The book about Mao Zedong, Into the Last Years of Mao Zedong, was written by female Chinese writer Guo Jinrong based on narration from Meng Jinyun, Mao’s personal attendant and nurse. Published in 2009, the book is filled with memories from Meng, who accompanied Mao from early morning till late at night in the later years of Mao’s life.
One anecdote in the book really shows Mao’s true nature.
It was August 1975, and Mao suddenly had the desire to watch a movie, so his subordinates picked out one of his favorite movies, An Embroidered Shoe Falls from the Clouds.
The movie is about a young girl from a rich family who fell into a dry well in the backyard and her life was in danger. Her father put a poster out and promised to marry her to whoever could save her life.
Two young men came, and they agreed that one would go down into the well, and one would stay by the well to help with the rescue; after the girl was safely back up, she could then decide which young man she wanted to marry.
One young man was lowered to the bottom of the well in a basket, and he sent the young girl back up. When the young man by the well pulled the girl out, he covered the well with a boulder. He took the girl to see her father. They were soon married. Thus, the other young man was left at the bottom of the well to die.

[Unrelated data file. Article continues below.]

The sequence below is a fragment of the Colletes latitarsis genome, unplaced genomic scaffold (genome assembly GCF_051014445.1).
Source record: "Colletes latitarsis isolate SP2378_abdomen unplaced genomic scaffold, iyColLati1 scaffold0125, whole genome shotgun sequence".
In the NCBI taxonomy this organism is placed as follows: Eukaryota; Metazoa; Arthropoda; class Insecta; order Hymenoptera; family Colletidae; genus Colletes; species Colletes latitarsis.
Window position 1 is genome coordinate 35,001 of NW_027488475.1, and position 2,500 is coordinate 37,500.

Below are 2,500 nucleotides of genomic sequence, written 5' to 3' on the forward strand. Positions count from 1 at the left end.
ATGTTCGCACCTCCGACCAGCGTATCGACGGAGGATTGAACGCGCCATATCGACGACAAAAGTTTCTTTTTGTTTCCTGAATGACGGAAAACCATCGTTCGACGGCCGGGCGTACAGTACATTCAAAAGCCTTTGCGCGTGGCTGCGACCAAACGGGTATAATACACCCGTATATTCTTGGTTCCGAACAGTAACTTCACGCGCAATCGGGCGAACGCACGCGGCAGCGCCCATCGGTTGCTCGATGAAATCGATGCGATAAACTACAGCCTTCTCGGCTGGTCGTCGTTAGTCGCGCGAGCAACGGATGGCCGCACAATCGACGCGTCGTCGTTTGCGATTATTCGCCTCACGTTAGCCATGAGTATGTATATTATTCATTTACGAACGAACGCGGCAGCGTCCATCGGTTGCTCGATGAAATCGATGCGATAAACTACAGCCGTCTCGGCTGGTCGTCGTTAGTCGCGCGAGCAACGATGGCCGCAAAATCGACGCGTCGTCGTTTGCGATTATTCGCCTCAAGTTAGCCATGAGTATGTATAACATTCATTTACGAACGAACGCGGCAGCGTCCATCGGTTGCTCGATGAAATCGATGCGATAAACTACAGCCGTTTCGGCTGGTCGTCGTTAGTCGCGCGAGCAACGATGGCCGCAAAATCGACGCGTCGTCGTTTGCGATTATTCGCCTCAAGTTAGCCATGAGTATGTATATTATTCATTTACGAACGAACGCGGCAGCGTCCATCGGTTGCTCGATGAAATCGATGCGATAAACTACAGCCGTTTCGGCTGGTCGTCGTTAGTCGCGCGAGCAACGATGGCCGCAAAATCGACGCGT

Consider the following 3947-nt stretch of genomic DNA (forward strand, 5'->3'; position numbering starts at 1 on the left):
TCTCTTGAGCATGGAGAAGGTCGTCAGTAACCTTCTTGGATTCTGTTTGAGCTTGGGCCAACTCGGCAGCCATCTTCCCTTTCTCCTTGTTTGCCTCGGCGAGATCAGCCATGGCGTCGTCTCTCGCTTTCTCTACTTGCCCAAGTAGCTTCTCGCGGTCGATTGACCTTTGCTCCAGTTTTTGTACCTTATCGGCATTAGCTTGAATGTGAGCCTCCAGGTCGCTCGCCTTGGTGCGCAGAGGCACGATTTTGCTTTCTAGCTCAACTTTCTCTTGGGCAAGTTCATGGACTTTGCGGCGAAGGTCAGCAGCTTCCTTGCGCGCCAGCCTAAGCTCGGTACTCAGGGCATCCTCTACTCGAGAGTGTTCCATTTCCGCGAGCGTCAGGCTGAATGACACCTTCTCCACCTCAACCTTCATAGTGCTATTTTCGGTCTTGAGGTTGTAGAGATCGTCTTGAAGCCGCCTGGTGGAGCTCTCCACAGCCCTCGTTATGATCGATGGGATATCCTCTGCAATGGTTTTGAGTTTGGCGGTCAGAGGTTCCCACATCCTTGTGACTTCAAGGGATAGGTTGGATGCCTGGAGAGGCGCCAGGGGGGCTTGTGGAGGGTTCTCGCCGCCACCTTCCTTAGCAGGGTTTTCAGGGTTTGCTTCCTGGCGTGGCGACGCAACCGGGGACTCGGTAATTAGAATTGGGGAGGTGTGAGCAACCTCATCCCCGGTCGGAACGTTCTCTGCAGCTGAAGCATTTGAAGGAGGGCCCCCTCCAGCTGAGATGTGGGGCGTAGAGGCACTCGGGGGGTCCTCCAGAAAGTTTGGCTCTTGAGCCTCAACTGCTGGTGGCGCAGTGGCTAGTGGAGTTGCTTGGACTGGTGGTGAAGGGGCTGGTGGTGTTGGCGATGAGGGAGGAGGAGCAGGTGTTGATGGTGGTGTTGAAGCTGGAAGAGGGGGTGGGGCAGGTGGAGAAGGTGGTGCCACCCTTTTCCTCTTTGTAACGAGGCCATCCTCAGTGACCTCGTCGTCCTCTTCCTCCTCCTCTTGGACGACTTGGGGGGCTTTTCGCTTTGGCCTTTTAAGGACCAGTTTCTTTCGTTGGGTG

The young man in the well had caught an embroidered shoe that the girl dropped on her way up. One night, the girl had a dream in which an embroidered shoe dropped down from the sky. When she woke up, the young man in the well appeared right in front of her.
To make a long story short, the girl’s father threw her cunning and cruel husband out, and married her to the young man who escaped from the well.
After the movie, Mao asked everyone: “Tell me, which of the two young men do you like better?” Everyone said the same thing, the one at the bottom of the well, of course. Meng even added: “The man by the well is really bad. He not only takes other’s credit, but also tried to kill another man.”
Mao turned his head and asked another person. She said: “That is obvious, but I don’t understand why you ask this question?”
Mao said: “I have a different view, and I think the young man outside the well is better.”
“Why?” everyone asked in disbelief. “The young man in the well is too simple-minded,” Mao said. “He lacks critical thinking. He should have known that someone may want to harm him. The one outside the well is smarter.”
Others commented: “The one outside of the well is cunning and dishonest.” “Honest is a synonym for useless,” Mao replied. “There is only one girl; how can he be sure he will be picked if he did not eliminate his competitor?”
This book includes detailed descriptions of Mao’s daily life, his spirit, and the state of his mind in his later years. It also inadvertently reveals Mao’s sinister, ruthless, and dishonest nature.